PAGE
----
I’m a Skechers whore. Before my latest find, I owned four different pairs and I love them. But the pair I bought last weekend are better than any shoe I’ve ever owned, including my workout shoes. These fit my feet like a glove and give great arch support. If my husband wouldn’t mind, I’d wear them to bed.
After two foot surgeries and advancing arthritis, I gave up heels. And forget flip-flops and open-toed sandals. Without the support of my orthotics, it’s like I’m walking on thumb tacks. So finding the right shoe always makes me do a little happy dance.
For me, shoes are like food. Both have to be just right or I will be terribly uncomfortable. In my post “Hindering My Hindrances,” Karen left a comment and question about how I deal with bringing food to someone else’s house.
She wrote, “About your food planning – I also think that is the secret of weight maintenance. I have kept my weight loss off almost 2 years now and am (like you) very diligent about planning my meals.
“What I haven’t gotten past though, is bringing my own food to someone else’s house. I know that most of the people we gather with wouldn’t like what I eat, but my Midwest politeness won’t let me bring my own. I feel like it would be an insult to the hostess. I would really appreciate any suggestions on how you overcame that.”
Here’s how I came to not give a damn what other people think about how and what I eat. I call it “The Veal Experience.”
I moved to Podunkville, Pennsylvania, in 1991 from Minnesota, so I know of this “Midwest politeness” Karen speaks of. I cut beef out of my diet in 1986 after my father had two heart attacks. I was obese then and was afraid I, too, would have a heart attack young, and so I stopped eating most meat. The one time I ate beef was in a homemade taco salad in 1990 (it was almost 100 percent lean, the leanest ground meat I could find) and I spent the rest of the evening in the bathroom. ‘Nuf said. Haven’t touched the stuff since.
Anyway, I moved here to PA with my (now ex) husband who got a job as a professor at our local college. (For those of you keeping track, yes, my current – and last – husband is also a prof at the same school, different department. I have a thing for men with letters after their names, apparently). As part of the orientation for new faculty, ex and I were invited to a faculty member’s home for dinner with other faculty members. (The academia with nauseatingly thick in the room that night, my friends.)
When we sat down for dinner, Hostess began by serving a shrimp salad swimming in a creamy white dressing. I wasn’t watching my weight at the time, although I should have been. I weighed 139 pounds and it would have behooved me to stay there, but I digress. I’ve had high blood pressure since I was 18 and so I watch my sodium intake, and I knew that salad Hostess was passing was afloat in sodium. To be polite, I scooped a miniscule amount. Hostess said, and I’m not kidding, “Is that all you’re going to eat?” Let’s just say she wasn’t the most tactful woman I’d ever met.
I smiled and stood my ground. “Yes, thank you. I have to watch my sodium intake.” Why lie?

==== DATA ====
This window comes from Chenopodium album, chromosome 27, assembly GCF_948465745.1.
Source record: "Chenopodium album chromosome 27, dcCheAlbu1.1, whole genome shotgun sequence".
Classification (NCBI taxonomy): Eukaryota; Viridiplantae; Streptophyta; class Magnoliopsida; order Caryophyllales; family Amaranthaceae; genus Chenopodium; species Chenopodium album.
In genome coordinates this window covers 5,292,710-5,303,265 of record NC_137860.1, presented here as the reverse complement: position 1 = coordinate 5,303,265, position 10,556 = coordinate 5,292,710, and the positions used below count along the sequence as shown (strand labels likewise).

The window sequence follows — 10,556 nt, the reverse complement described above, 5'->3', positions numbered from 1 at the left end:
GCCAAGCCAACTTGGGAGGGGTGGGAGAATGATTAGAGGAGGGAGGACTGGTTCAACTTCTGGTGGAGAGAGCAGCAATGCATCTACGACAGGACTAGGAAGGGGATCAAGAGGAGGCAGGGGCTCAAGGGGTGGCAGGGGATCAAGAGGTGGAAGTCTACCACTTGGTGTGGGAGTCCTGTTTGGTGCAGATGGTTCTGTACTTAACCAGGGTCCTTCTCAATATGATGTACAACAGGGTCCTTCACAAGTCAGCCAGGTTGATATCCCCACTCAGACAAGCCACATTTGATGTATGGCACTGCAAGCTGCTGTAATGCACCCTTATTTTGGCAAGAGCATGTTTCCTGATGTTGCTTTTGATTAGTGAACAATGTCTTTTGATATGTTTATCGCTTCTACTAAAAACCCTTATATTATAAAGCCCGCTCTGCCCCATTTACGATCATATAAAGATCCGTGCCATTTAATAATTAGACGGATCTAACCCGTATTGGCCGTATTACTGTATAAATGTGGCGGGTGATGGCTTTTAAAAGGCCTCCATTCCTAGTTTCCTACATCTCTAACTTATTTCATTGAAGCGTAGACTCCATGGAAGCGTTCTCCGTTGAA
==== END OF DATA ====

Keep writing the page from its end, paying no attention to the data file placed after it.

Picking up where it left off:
I took a rolls, but passed on the butter and the olives and the pickles and the cheese sauce that I think had potatoes floating somewhere in the grease. But the catalyst that guaranteed I was never being invited back and that Hostess and I were not going to be BFF was when Hostess personally walked around the table with a platter of veal.
I don’t eat beef, we’ve established that. I made that decision for health reasons. But I do not and have not and will not ever eat veal. I made that decision for animal rights reasons (a decision I made long before corporate farming and the abhorrent ways in which animals are treated today…a subject for another day and perhaps a different blog format).
Veal? Was she kidding me? Who serves veal to guests she’s never met before? I wanted to walk out in protest, but I was there as the Good Wife and so I politely said no. Again, she berated me. “You don’t eat meat, either? What are you? A vegetarian?” She said “vegetarian” like it was a four-letter word. And I wasn’t even a vegetarian at the time!
“No,” I explained as my husband kicked me under the table. “I haven’t eaten beef in several years.”
I wish now that I’d have launched into my political banter, but I was only 28 and Hostess was 60 and scary. However, she taught me two very important lessons that night. 1) I always, ALWAYS ask my guests if they have a dietary restriction or request before they dine at my house; and 2) I always ALWAYS ask my host/hostess what they are serving and to let them know that they do NOT have to prepare something separate for me, and I am happy to bring along my own food. If they have a problem with that, then they are not worthy of my presence at their dinner table. Word.
Weight loss has made me a bit militant. But it’s my body I’m defending, and I do it in the nicest possible way. What I eat isn’t anyone’s business other than my own since it is MY body the food is passing through and it is ME who has to deal with its repercussions the next day.
So Karen, I don’t know how comfortable you are becoming your own little army, but like a good pair of shoes, if you don’t serve yourself the right food, you will be uncomfortable in some way, shape, or form. And you, not your host or hostess, has to live with that.
And I say all that in the nicest possible way because, well, I’m a nice person. LOL!
On a side note, I know a lot of you have foot issues and can empathize with my feet issues, so I’d love to hear about your favorite shoes. And even if you don’t have foot issues, give us your shoe reviews. If there’s another perfect shoe beyond the Skechers I’ve got on my feet right now, I’d love to know.